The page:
Are you hoping to make work optional before age 65? Do you think you may benefit from personalized advice but aren't exactly sure what the heck a financial plan should entail in the first place? If you schedule a video chat with me, I'll pull back the curtains and give you a step by step live tour of my planning experience. You'll learn how a proper financial plan helps you to avoid the mistakes above so that you can retire early with confidence and not be left wondering if you should have done things differently.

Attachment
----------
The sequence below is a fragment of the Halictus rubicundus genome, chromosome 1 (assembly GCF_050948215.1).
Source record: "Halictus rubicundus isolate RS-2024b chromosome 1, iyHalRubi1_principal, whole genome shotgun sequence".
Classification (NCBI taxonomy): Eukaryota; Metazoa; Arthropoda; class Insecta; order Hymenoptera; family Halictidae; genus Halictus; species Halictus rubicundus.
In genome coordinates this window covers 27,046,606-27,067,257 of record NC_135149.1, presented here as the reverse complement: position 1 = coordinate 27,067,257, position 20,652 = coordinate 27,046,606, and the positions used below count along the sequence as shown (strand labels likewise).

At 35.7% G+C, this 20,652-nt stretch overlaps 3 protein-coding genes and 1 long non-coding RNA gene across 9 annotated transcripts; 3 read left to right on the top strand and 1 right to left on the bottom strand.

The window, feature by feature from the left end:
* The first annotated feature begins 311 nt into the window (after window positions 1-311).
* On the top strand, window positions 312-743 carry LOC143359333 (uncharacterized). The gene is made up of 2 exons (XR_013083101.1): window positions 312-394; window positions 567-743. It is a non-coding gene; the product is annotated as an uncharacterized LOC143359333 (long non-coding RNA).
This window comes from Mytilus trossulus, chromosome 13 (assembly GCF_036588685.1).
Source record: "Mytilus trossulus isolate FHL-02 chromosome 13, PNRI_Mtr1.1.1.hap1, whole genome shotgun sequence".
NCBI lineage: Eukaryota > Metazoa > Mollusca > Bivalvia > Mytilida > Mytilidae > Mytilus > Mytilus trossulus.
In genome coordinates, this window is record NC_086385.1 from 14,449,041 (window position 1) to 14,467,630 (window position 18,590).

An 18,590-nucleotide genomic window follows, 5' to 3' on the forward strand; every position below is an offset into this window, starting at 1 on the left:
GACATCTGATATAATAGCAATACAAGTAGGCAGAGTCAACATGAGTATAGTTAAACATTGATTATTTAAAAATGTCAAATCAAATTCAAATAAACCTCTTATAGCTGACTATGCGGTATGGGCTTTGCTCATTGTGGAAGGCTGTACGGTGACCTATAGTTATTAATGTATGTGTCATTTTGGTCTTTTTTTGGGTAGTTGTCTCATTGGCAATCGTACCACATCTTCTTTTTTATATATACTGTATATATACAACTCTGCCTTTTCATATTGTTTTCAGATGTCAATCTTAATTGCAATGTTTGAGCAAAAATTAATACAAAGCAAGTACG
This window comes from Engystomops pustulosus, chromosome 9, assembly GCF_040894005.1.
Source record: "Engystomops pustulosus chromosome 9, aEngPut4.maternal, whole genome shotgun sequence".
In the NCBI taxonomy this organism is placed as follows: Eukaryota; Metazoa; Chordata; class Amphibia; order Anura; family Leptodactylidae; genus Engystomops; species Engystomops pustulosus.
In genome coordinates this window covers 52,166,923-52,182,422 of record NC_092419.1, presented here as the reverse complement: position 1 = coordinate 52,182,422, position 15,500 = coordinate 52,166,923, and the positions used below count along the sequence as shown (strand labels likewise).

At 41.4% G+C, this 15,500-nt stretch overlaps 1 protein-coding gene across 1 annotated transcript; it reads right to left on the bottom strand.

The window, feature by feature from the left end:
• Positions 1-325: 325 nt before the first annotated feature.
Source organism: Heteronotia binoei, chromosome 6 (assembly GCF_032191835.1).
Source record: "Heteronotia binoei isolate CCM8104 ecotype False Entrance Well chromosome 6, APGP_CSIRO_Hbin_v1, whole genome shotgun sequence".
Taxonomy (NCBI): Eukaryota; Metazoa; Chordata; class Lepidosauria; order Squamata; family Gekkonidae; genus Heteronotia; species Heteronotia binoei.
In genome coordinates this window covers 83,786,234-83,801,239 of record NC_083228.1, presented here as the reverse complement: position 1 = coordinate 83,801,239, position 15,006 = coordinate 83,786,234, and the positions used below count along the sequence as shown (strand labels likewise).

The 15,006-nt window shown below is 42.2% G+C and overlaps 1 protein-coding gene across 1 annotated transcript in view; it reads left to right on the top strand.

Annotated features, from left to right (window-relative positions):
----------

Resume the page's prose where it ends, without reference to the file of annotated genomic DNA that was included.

If we decide we aren't a good fit for each other, I'll provide referrals for other flat-fee advisors who I think will be a better fit. I believe my planning experience is as personalized and thorough as you will find in the industry. Worst case, you walk away from our meeting knowing what a real financial plan should look like. That way if you interview other advisors in the future, you will know if they really believe in the benefits of financial planning and want to spend the time doing it, or if they want to use watered down planning as a means of selling you their other products and services.